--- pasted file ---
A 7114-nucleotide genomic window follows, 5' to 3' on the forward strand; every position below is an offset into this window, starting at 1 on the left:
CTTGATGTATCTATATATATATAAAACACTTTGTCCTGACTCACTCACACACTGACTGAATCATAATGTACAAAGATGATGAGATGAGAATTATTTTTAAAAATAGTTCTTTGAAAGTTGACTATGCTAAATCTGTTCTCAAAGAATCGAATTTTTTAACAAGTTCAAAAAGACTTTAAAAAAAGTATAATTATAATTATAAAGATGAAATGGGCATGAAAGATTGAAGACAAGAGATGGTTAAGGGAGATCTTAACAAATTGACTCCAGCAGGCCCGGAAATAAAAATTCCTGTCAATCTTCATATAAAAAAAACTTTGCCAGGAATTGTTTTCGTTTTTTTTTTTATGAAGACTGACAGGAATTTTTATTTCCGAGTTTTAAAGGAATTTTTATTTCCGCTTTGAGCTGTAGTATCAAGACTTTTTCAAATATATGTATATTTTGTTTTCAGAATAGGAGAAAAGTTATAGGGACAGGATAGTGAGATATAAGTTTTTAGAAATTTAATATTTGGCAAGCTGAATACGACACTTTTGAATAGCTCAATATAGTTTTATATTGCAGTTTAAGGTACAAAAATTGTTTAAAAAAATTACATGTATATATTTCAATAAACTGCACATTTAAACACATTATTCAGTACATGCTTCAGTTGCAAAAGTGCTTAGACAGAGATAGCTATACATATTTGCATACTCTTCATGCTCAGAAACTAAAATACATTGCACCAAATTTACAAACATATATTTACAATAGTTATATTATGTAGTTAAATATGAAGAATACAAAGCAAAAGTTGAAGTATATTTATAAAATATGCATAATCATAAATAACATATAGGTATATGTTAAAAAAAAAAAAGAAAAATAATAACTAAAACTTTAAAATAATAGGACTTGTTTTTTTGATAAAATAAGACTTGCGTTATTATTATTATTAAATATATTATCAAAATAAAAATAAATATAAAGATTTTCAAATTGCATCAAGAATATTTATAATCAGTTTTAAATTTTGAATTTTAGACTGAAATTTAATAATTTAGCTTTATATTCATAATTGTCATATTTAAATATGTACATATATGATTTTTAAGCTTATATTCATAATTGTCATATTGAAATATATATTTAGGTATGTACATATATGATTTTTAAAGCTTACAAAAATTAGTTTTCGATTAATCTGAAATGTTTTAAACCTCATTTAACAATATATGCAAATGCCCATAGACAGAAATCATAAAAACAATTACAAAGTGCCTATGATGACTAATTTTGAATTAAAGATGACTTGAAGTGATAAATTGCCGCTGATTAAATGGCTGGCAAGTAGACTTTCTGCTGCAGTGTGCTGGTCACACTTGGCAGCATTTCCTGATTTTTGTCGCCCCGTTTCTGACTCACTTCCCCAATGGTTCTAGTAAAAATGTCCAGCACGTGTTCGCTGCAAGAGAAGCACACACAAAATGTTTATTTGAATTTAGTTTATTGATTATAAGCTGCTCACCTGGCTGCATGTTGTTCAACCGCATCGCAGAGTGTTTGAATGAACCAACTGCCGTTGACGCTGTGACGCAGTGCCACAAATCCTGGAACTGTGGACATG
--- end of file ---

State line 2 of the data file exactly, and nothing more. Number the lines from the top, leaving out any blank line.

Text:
CTTGATGTATCTATATATATATAAAACACTTTGTCCTGACTCACTCACACACTGACTGAATCATAATGTACAAAGATGATGAGATGAGAATTATTTTTAAAAATAGTTCTTTGAAAGTTGACTATGCTAAATCTGTTCTCAAAGAATCGAATTTTTTAACAAGTTCAAAAAGACTTTAAAAAAAGTATAATTATAATTATAAAGATGAAATGGGCATGAAAGATTGAAGACAAGAGATGGTTAAGGGAGATCTTAACAAATTGACTCCAGCAGGCCCGGAAATAAAAATTCCTGTCAATCTTCATATAAAAAAAACTTTGCCAGGAATTGTTTTCGTTTTTTTTTTTATGAAGACTGACAGGAATTTTTATTTCCGAGTTTTAAAGGAATTTTTATTTCCGCTTTGAGCTGTAGTATCAAGACTTTTTCAAATATATGTATATTTTGTTTTCAGAATAGGAGAAAAGTTATAGGGACAGGATAGTGAGATATAAGTTTTTAGAAATTTAATATTTGGCAAGCTGAATACGACACTTTTGAATAGCTCAATATAGTTTTATATTGCAGTTTAAGGTACAAAAATTGTTTAAAAAAATTACATGTATATATTTCAATAAACTGCACATTTAAACACATTATTCAGTACATGCTTCAGTTGCAAAAGTGCTTAGACAGAGATAGCTATACATATTTGCATACTCTTCATGCTCAGAAACTAAAATACATTGCACCAAATTTACAAACATATATTTACAATAGTTATATTATGTAGTTAAATATGAAGAATACAAAGCAAAAGTTGAAGTATATTTATAAAATATGCATAATCATAAATAACATATAGGTATATGTTAAAAAAAAAAAAGAAAAATAATAACTAAAACTTTAAAATAATAGGACTTGTTTTTTTGATAAAATAAGACTTGCGTTATTATTATTATTAAATATATTATCAAAATAAAAATAAATATAAAGATTTTCAAATTGCATCAAGAATATTTATAATCAGTTTTAAATTTTGAATTTTAGACTGAAATTTAATAATTTAGCTTTATATTCATAATTGTCATATTTAAATATGTACATATATGATTTTTAAGCTTATATTCATAATTGTCATATTGAAATATATATTTAGGTATGTACATATATGATTTTTAAAGCTTACAAAAATTAGTTTTCGATTAATCTGAAATGTTTTAAACCTCATTTAACAATATATGCAAATGCCCATAGACAGAAATCATAAAAACAATTACAAAGTGCCTATGATGACTAATTTTGAATTAAAGATGACTTGAAGTGATAAATTGCCGCTGATTAAATGGCTGGCAAGTAGACTTTCTGCTGCAGTGTGCTGGTCACACTTGGCAGCATTTCCTGATTTTTGTCGCCCCGTTTCTGACTCACTTCCCCAATGGTTCTAGTAAAAATGTCCAGCACGTGTTCGCTGCAAGAGAAGCACACACAAAATGTTTATTTGAATTTAGTTTATTGATTATAAGCTGCTCACCTGGCTGCATGTTGTTCAACCGCATCGCAGAGTGTTTGAATGAACCAACTGCCGTTGACGCTGTGACGCAGTGCCACAAATCCTGGAACTGTGGACATG